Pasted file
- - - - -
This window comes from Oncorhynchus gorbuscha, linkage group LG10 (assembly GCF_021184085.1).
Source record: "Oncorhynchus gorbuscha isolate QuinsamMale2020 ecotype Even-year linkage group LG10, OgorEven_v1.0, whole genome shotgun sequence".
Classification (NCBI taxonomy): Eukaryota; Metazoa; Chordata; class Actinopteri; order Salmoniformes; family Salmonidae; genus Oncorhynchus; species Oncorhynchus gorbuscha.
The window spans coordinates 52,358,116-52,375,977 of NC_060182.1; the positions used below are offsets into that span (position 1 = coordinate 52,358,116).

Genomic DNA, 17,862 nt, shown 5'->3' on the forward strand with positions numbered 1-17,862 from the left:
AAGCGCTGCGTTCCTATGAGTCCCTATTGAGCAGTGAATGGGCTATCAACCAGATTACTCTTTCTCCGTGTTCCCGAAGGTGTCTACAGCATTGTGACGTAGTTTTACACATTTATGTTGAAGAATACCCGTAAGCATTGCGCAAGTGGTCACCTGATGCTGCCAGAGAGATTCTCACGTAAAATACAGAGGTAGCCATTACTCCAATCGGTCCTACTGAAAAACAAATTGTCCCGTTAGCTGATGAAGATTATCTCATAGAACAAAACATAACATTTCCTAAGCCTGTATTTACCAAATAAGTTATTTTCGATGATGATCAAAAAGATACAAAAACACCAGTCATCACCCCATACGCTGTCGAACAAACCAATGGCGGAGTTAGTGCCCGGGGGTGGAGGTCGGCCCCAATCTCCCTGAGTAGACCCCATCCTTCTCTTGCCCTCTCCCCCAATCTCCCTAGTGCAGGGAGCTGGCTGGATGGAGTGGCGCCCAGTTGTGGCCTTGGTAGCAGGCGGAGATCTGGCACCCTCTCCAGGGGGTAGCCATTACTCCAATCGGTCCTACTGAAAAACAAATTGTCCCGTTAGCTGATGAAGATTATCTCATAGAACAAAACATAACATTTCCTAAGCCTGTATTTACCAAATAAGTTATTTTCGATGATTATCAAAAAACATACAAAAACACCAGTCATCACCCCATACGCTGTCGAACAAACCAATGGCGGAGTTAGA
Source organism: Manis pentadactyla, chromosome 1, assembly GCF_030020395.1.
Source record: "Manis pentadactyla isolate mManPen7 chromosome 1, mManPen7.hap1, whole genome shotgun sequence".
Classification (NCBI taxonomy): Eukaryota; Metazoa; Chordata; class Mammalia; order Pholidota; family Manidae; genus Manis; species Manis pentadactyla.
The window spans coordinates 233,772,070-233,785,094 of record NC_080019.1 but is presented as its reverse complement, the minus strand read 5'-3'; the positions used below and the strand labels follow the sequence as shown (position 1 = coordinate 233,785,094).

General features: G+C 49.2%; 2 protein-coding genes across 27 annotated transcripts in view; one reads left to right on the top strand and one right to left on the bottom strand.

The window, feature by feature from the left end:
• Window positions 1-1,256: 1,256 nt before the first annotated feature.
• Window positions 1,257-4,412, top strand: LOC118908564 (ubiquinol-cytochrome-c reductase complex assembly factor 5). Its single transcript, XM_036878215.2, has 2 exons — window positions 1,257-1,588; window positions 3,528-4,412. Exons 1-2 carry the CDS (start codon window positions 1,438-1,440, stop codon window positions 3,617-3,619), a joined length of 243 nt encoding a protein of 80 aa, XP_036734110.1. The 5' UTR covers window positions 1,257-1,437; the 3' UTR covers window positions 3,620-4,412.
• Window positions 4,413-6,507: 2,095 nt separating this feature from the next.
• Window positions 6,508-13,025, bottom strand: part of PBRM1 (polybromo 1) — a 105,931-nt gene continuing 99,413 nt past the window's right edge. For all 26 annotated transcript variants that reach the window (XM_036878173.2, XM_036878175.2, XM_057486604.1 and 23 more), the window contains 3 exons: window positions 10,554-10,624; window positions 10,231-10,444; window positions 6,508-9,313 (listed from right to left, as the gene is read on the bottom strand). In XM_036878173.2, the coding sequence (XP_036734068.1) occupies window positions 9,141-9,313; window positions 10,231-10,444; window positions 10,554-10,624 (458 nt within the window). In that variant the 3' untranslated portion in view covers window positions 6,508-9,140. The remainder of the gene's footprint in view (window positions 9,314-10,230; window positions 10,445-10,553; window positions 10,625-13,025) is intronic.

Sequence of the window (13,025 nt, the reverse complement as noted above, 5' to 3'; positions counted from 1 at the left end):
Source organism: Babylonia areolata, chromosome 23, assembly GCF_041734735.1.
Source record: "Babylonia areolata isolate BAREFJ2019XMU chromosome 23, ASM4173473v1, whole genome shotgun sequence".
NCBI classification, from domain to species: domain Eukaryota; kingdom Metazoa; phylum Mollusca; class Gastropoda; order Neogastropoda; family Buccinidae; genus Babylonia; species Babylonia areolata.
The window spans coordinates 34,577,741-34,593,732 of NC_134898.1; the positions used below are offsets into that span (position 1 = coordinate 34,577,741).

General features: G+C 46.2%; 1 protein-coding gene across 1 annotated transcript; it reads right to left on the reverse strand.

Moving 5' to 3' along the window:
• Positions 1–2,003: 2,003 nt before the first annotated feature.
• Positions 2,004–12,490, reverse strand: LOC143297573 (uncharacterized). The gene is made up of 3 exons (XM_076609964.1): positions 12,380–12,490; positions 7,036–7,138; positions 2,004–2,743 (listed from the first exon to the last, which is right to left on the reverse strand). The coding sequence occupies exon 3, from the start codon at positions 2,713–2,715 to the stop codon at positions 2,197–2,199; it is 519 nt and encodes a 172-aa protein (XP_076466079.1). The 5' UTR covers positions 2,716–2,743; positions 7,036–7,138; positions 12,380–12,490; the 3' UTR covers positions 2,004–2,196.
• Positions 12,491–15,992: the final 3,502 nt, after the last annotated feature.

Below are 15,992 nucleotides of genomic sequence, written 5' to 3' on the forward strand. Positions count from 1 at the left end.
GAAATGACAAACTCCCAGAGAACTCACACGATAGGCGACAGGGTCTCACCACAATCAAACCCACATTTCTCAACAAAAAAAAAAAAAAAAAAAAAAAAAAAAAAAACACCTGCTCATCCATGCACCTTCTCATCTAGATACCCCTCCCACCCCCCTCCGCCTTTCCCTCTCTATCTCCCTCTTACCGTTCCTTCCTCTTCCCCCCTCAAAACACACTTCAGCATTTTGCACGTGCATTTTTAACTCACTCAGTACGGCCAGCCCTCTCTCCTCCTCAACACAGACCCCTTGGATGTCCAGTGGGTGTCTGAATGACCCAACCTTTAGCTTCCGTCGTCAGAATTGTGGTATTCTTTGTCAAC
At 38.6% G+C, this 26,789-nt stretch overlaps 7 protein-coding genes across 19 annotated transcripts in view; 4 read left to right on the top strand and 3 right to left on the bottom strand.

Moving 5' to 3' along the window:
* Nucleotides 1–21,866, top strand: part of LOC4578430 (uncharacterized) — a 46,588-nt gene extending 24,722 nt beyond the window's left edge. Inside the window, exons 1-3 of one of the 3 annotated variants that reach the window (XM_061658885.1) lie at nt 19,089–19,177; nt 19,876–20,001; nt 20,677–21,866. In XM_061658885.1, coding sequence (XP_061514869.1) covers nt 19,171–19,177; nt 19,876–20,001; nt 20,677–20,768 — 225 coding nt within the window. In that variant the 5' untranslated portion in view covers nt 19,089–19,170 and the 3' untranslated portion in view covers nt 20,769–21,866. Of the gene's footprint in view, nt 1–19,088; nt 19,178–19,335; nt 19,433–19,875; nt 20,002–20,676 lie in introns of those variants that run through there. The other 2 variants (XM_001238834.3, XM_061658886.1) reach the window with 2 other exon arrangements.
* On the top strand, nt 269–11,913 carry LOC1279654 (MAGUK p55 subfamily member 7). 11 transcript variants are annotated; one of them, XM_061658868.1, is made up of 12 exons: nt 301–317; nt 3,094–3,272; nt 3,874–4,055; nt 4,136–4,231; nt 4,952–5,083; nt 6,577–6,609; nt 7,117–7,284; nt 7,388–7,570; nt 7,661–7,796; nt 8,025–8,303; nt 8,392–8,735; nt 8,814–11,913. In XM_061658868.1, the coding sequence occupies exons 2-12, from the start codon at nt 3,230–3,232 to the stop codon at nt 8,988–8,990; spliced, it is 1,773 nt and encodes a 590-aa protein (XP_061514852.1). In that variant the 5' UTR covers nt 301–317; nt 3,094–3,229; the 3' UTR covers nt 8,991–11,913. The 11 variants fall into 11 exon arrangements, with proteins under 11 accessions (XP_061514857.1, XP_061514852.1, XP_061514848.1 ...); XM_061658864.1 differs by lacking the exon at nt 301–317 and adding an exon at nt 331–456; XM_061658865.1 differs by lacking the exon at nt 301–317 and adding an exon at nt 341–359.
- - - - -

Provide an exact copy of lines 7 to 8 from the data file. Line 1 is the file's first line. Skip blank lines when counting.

Source organism: Manis pentadactyla, chromosome 1, assembly GCF_030020395.1.
Source record: "Manis pentadactyla isolate mManPen7 chromosome 1, mManPen7.hap1, whole genome shotgun sequence".